Friday, August 29, 2014

To Founders Under 40™ Group Members: Entrepreneur & INC. Companies You Don’t Need to be a "Me Too"

I can understand human beings can’t help copying others unconsciously. We learn from other founders successes and try to copy tactics that significantly helped them. For example, since the death of Steve Jobs, there’s been a growth in entreprenurs who believe they are as visionary as Mr. Jobs.
We occasionally copy celebrities fashion styles. We drive cars that our mentors drive.

My problem, it appears that a growing number of entrepreneurs and INC. companies are so lazy. Just settling for "Me Too"

“Silicon Valley start-ups can be astoundingly unoriginal." - Alain S.
"So are tiny, fractional variations on something that already exists. Look no further than the types of companies that are trying to raise funding from venture capitalists here.
On Angel List, a network for investors and entrepreneurs, the proof of this is visible in aggregate. Search this site for “Uber for,” “Uber meets,” or “Uber of,” and you will be met with hundreds of start-ups that are pitching themselves as a slight variation on Uber, the fast-growing, taxi-like service.”-Alain S.

Some of us have plenty of resources, millions in  funds, expertise, media contacts,  contacts around the world, brain power, and yet the only business venture we can establish is an exact imitation of other peoples ideas or a mediocre twist or business that don’t really change the world.

“What Tesla lacks in sales, it makes up for in chutzpah. Eight-year-old Tesla plans to disrupt the auto industry by making mass-production EVs and selling them directly to customers, eliminating traditional dealers and providing personalized service that is Formula One-like in speed and efficiency.”- Unknown

Now every car company suddenly is taking EV market seriously and Tesla is the target. In the short term you imitate someone but long term you have no soul behind it. Current car companies have killed the souls in their brands. Telsa seems to be building a car company with a soul.

There are tonnes of examples of F1000 and startups just copying, coping identically others and sometimes forget that adoting innovation is not a surface thing...I, would believe it has to be DNA thing. .

“Me Too” Syndrome?  Signs:

“Symptoms to watch out for

Do you find yourself not just watching the competition, but excessively imitating their every move?

Competitor A has a Pinterest account –  quick! let’s create one, spend hours every week pinning random garbage, and soon we’ll be just as awesome.

Competitor B has an iPhone, iPad, Facebook, (insert name of platform here) app – quick! let’s pay a freelance developer $1000 to build one so we can seize the opportunity.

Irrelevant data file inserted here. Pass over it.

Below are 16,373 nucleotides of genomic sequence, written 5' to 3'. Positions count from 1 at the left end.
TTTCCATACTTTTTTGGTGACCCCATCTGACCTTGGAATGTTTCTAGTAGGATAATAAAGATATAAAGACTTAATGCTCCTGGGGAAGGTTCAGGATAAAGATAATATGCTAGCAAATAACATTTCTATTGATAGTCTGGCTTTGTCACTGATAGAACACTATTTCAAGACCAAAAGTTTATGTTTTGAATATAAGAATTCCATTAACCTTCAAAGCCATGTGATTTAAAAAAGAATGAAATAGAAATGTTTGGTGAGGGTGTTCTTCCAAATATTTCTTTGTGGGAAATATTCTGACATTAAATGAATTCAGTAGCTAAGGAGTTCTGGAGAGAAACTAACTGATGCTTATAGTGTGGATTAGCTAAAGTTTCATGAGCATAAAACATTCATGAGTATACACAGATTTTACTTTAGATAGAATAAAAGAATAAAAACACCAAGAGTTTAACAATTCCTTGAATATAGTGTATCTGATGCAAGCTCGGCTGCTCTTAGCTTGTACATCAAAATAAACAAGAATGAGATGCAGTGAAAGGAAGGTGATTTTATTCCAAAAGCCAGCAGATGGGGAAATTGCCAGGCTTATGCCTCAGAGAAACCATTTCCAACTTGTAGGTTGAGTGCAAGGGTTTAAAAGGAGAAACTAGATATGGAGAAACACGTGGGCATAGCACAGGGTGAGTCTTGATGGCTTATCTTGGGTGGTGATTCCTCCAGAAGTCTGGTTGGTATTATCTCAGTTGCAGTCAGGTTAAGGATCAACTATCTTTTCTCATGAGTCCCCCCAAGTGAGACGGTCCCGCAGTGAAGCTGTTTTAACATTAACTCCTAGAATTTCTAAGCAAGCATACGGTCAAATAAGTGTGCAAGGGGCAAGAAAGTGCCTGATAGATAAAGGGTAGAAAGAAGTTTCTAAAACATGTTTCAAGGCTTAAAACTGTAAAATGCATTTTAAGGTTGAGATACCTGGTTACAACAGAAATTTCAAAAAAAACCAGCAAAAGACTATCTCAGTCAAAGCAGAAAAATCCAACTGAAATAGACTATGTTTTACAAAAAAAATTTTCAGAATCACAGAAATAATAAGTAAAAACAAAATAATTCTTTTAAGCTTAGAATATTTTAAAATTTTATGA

Competitor C has X amount of inbound links, Twitter followers, or positive reviews – quick! let’s make it a top priority to have just as much, if not more.

Competitor D is blogging 5 times a week and has just released an incredible infographic – quick! let’s work 20 extra hours a week, stock up on energy drinks, ignore our families, and try and do the same.” - Unknown Author


Warning: Treating me too syndrome isn’t always easy, especially if an ignorant coworker / founder is calling the shots, however if you catch it early enough it *might* be curable.

Step 1. Get back to your unique value proposition

What makes you unique? What does your startup do that nobody else can, or in what way are you different than all of the competition? Is it outstanding customer service, or incredible value for the price? Maybe it’s minimal design or a compelling, feels good, giving back to the world type of mantra. Whatever it is, narrow in on it and let it guide you on what to do next.

Step 2. Advocate for quality

It doesn’t matter what marketing campaign or big branding move you want to pull if it ends up bombing. Take some time, have a plan, and execute to your teams fullest capabilities. If this means spending a couple thousand (thousands, not hundreds) on a whitepaper, then so be it. If this means working with some fresh talent to better express your ideas, then so be it. Make sure that whatever you do, be it small or big, is of high quality.

Step 3. Stop copying the giants

Airbnb can work up plenty of jaw dropping marketing initiatives, because well… they’ve got a super talented staff and over 100 million in funding to pull from. You and me though, our startups are just babies (maybe not, but probably). The game is much different. To stand out you can’t just simply copy the competition, it’s not going to be enough. Stick to what works, but never be afraid to experiment with new tactics.” - Unknow Authur

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